Photo/Illutration Top officials of Biprogy Inc., which was contracted by the Amagasaki city government during its COVID-19 relief subsidy program, apologize at a June 24 news conference for the temporary loss of a USB memory stick that contained personal information on all of the city’s 460,000 residents. (Yoshiaki Arai) 

The loss of stored personal information is hardly a new thing.

Customer lists can be inadvertently left behind in trains, and gusts of winds can blow away filled-out questionnaire forms.

Back when personal information was committed to paper, I imagine that any loss would have been in the order of hundreds of entries at most.

But in the digital age, there is often no upper limit.

In a case that occurred in Amagasaki, Hyogo Prefecture, an employee of a company subcontracted by the city authorities lost a USB memory stick containing personal information on all 460,000 Amagasaki residents, including their names, addresses, dates of birth and amounts of resident tax they paid.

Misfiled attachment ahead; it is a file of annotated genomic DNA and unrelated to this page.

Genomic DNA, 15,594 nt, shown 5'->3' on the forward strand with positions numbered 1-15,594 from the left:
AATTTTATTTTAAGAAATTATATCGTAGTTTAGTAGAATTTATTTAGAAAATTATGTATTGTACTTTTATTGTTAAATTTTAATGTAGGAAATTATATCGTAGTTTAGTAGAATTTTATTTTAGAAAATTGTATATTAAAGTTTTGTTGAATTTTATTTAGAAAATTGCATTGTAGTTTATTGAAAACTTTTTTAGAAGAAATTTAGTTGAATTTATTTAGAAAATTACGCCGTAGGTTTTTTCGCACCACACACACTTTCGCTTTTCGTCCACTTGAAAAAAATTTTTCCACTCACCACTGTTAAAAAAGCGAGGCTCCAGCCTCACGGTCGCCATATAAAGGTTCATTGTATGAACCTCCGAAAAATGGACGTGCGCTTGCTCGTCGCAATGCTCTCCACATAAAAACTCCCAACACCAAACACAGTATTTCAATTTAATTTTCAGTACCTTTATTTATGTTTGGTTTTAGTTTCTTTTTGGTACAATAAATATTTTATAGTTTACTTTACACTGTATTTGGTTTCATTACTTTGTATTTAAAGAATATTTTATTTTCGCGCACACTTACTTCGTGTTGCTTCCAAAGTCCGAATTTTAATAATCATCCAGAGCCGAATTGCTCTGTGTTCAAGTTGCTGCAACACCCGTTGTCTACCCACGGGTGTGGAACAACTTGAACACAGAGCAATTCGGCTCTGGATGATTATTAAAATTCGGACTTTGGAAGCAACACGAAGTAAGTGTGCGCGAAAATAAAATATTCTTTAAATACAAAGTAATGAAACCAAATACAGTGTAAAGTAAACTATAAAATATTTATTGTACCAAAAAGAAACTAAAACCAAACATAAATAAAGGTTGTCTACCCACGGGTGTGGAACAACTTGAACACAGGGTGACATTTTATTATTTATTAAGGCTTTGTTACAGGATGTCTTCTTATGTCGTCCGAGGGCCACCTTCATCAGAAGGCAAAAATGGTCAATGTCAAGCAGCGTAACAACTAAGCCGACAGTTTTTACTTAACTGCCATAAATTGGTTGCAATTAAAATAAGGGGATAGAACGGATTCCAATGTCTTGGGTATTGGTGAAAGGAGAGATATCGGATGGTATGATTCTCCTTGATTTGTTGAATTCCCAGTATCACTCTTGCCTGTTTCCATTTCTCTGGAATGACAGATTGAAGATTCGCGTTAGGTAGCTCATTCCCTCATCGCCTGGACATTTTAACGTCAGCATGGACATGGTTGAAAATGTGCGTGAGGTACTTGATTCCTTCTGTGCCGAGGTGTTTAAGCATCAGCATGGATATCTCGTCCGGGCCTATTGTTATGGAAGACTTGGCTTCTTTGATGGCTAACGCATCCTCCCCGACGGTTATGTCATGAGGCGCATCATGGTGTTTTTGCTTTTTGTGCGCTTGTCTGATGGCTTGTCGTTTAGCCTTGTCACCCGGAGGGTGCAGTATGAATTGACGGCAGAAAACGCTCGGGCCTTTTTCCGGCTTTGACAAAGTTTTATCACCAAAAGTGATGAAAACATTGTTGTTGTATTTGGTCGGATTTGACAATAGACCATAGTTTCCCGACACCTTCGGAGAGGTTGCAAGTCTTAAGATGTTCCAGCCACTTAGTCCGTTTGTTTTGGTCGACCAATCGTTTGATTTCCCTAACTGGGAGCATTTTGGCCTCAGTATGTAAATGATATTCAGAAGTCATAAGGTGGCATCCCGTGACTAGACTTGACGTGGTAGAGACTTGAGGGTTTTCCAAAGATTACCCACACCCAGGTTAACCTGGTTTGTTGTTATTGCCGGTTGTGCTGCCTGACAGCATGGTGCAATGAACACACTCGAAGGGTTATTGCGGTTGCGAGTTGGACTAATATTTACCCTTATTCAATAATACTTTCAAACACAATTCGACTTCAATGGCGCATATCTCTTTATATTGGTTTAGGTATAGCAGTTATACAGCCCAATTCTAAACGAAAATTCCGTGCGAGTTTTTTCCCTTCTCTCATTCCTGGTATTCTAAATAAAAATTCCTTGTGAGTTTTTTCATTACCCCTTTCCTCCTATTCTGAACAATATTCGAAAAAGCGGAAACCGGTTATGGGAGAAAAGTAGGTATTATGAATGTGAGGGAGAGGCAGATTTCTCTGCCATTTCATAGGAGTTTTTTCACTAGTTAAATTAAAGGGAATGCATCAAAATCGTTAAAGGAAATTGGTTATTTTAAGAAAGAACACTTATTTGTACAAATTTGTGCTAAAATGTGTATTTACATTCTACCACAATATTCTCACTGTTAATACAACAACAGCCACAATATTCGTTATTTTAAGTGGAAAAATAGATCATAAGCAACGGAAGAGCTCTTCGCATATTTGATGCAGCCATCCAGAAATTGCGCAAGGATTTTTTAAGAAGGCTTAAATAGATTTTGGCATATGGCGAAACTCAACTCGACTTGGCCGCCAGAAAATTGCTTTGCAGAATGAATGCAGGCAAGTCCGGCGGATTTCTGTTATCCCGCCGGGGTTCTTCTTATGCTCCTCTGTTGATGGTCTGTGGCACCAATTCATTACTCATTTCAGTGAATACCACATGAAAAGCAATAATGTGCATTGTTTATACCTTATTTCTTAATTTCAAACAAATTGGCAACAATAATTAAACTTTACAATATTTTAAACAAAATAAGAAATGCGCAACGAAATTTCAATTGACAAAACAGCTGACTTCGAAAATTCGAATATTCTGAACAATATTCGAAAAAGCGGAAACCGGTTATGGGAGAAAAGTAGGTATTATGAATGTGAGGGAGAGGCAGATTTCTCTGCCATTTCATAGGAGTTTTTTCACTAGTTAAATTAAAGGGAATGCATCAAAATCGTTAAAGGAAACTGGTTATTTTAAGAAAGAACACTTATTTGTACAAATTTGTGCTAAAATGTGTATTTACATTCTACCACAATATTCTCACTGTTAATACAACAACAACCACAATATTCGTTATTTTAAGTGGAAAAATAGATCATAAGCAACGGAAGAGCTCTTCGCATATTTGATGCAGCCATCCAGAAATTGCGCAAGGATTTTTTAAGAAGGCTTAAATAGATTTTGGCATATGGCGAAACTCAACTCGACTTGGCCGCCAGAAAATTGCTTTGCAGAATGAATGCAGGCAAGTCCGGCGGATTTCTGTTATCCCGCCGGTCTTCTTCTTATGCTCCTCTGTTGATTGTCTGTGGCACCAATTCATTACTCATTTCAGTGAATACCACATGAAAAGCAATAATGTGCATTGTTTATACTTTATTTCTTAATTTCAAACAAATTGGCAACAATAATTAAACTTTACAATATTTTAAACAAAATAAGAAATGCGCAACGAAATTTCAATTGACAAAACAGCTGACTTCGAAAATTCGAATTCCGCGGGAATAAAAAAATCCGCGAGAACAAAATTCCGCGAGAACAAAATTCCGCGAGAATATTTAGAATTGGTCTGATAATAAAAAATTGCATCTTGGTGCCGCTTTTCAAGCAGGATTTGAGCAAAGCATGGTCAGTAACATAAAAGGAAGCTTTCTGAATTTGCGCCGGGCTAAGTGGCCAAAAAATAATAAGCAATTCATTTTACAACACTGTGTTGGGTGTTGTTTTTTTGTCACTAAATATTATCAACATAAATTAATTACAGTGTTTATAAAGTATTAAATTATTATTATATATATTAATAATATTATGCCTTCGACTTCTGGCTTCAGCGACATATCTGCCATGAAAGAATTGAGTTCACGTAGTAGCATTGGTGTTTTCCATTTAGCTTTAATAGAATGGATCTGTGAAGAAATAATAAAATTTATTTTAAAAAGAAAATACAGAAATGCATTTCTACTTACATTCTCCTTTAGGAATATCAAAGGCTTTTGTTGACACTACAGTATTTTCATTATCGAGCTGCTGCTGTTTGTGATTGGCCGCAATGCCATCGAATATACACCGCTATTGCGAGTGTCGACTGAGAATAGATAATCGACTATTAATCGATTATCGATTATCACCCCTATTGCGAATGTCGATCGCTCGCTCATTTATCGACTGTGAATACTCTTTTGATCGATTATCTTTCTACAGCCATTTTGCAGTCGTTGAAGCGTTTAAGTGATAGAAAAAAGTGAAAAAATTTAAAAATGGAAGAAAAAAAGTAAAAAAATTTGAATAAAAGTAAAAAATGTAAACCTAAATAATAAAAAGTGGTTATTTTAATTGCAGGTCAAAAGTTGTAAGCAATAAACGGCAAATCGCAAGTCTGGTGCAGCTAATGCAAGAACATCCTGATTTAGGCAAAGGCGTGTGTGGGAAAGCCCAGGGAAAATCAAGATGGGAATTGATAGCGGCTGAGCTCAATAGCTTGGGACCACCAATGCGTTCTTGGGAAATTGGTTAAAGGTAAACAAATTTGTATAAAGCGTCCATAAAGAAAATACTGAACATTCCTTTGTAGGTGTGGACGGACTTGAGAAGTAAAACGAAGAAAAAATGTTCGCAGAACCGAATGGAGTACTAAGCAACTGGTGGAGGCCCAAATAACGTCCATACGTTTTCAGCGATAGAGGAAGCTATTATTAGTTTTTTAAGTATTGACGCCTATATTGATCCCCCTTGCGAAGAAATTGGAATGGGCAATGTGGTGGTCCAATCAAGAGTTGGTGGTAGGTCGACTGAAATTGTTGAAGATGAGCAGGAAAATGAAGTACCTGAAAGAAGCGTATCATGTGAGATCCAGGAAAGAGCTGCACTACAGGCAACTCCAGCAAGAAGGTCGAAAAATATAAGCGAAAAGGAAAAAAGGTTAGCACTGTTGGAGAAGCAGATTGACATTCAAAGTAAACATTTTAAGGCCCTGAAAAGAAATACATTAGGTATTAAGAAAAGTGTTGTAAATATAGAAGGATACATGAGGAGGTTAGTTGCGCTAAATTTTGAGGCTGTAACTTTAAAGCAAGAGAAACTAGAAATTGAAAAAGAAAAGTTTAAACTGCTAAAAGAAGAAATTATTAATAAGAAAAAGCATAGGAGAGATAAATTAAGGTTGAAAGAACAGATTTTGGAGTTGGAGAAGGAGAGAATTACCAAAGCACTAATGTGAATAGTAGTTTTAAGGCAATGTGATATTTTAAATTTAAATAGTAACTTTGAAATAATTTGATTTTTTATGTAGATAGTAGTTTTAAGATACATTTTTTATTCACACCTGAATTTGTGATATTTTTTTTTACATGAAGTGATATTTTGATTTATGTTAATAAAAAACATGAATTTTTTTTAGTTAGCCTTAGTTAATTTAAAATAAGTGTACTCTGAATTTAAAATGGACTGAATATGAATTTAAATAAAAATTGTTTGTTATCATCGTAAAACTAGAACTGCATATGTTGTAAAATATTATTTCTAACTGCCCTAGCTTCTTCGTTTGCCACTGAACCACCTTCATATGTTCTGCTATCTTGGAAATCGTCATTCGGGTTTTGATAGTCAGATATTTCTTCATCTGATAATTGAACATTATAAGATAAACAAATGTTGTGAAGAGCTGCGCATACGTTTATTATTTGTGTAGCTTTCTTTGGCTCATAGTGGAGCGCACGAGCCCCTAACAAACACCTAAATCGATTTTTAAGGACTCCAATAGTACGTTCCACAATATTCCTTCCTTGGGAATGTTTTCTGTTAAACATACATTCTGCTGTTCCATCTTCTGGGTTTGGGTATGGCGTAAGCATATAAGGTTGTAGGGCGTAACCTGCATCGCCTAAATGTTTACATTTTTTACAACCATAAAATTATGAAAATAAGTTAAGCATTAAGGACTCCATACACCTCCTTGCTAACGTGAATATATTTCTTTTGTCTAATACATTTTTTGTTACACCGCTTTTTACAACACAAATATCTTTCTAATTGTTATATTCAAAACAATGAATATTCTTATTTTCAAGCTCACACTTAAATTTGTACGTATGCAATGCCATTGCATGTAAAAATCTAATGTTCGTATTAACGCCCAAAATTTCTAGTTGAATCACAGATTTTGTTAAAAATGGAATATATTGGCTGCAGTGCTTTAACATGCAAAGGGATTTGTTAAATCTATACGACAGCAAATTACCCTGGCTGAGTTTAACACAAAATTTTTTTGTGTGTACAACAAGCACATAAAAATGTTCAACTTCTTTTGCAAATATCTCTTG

In a worst case scenario, it was feared the data could be used fraudulently or for other criminal purposes.

When the flash drive turned up June 24, many residents must have felt relieved, at least temporarily.

Still, the laxness of the people entrusted with the responsibility of handling such a vast quantity of data is disconcerting.

This sorry episode began when an employee put the memory stick in his bag without authorization and went to a bar, where he got so hammered he fell asleep in the street.

At a news conference held after the loss of the USB device came to light, a city official gave away the memory setting of the password length, unwittingly providing a clue to accessing the file.

Digitalization has made life convenient, but it also places greater responsibility on every member of society.

Many government offices and private corporations store information digitally which, if leaked, could lead to devastating consequences. Just an elementary human error, let alone a cyberattack, could prove fatal.

In this digital era, it is probably inappropriate for me to write that the citizens of Amagasaki were “relieved” by the recovery of the missing flash drive.

I say this because there is no knowing if someone has already taken a peek at the stored information.

--The Asahi Shimbun, June 25

* * *

Vox Populi, Vox Dei is a popular daily column that takes up a wide range of topics, including culture, arts and social trends and developments. Written by veteran Asahi Shimbun writers, the column provides useful perspectives on and insights into contemporary Japan and its culture.